SYDNEY - Australia's ruling coalition is set to abandon its long commitment to economic conservatism and is instead pushing for big spending and high debt to try to propel the nation's recovery.
In a further sign of how the Covid-19 pandemic is upending political certainties around the world, the Liberal-National Coalition, which has long styled itself as a bastion of debt-fearing fiscal conservatism, is expected to use its federal budget next Tuesday (May 11) to deliver lavish amounts of spending on healthcare, childcare and social services as well as offering new tax breaks.
Despite unemployment being much lower than previously feared - at about 5.6 per cent in March - the Coalition now wants to push it permanently below 5 per cent, a level it has not sat steadily at in more than 40 years.
Federal Treasurer Josh Frydenberg outlined his plans in a recent speech, in which he rejected moves towards belt-tightening or "austerity". Instead, he appeared to adopt an economic vision - typically associated with the left - based on the government actively intervening to boost employment and growth.
"We won't be undertaking any sharp pivots towards 'austerity'," Mr Frydenberg said.
"The best way to repair the budget is to repair the economy."
Before the pandemic, Australia had enjoyed a world-beating 28 years of economic growth. The nation endured a recession last year but has emerged faster than expected, as stimulus measures helped to protect jobs and boost confidence and spending. The property market is now soaring, job listings are growing, consumer sentiment is at an 11-year high, and gross domestic product is on track to grow this year by about 4.5 per cent.
The country is largely free of locally transmitted cases of Covid-19, though heavy travel restrictions continue to hurt the tourism and international education sectors.
After the global financial crisis of 2007-08, the Coalition insisted that the then ruling Labor party's big-spending stimulus measures had led to a wasteful "mountain of debt" that would take years to repay.
But the Coalition, which has been in power since 2013, has taken a different approach to the current economic challenge, signalling that it is no rush to rein in spending and debt.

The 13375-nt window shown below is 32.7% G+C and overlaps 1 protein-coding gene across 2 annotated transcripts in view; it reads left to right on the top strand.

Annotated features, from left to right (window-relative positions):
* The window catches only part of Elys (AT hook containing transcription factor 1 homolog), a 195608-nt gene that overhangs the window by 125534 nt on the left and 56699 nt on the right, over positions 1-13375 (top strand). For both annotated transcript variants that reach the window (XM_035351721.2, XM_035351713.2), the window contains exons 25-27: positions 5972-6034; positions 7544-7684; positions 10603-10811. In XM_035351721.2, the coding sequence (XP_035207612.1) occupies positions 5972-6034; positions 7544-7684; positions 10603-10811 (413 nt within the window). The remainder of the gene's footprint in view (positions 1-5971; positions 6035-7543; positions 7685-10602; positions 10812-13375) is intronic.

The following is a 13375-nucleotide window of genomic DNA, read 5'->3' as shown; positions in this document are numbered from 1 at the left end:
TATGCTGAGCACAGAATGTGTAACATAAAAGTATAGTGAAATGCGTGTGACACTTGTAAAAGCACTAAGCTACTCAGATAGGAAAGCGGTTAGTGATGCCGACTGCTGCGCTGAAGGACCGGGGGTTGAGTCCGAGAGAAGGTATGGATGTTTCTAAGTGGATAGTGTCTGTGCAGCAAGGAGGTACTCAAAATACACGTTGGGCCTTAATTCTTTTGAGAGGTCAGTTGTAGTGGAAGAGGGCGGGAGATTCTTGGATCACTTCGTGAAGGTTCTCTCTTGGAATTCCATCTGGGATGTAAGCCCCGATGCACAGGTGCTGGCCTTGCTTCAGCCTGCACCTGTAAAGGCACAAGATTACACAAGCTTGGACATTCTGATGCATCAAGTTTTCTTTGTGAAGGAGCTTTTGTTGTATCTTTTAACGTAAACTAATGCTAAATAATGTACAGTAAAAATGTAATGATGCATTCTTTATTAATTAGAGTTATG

Commentators have described the Coalition's approach as a "radical departure" from its previous insistence that budget surpluses were the key to fixing the economy.
"Frydenberg's new budget strategy is a repudiation of the Coalition's old argument. A complete reversal in logic," wrote business reporter Gareth Hutchens on the ABC News website.
"The Coalition is continuing to slowly turn its back on some of the economic arguments it has been making for decades."
Following Mr Frydenberg's anti-austerity speech, political commentator Laura Tingle observed in The Australian Financial Review: "Just like that! All the things that Labor had said in the (global financial crisis) - for which it had been relentlessly attacked for profligate spending - were suddenly all the Coalition rage."
But the Coalition's uncharacteristic approach has been backed by the bulk of economists, who said record low interest rates and low wage growth meant there was a rare opportunity to push unemployment to record lows without risking wage or inflation surges. Inflation for the year to March was at just 1.1 per cent, well below levels at which the central bank would typically consider lifting interest rates.
A survey of 60 Australian economists by the Economic Society of Australia and The Conversation found that more than 60 per cent supported a push unemployment below 5 per cent.
University of New South Wales economist Richard Holden said the central bank had no ability to push interest rates any lower, leaving it for the government to use taxes and spending to stimulate the economy and provide jobs. He noted that the coming budget is likely to be the last before the next federal election, giving an additional political impetus for the Coalition to focus on spending rather than saving.
"Continued fiscal support is vital to get economic growth up, unemployment down and real wages moving again," Prof Holden wrote on The Conversation website.
"So the treasurer not only has electoral incentives to do the right economic thing but the economic data to support that move."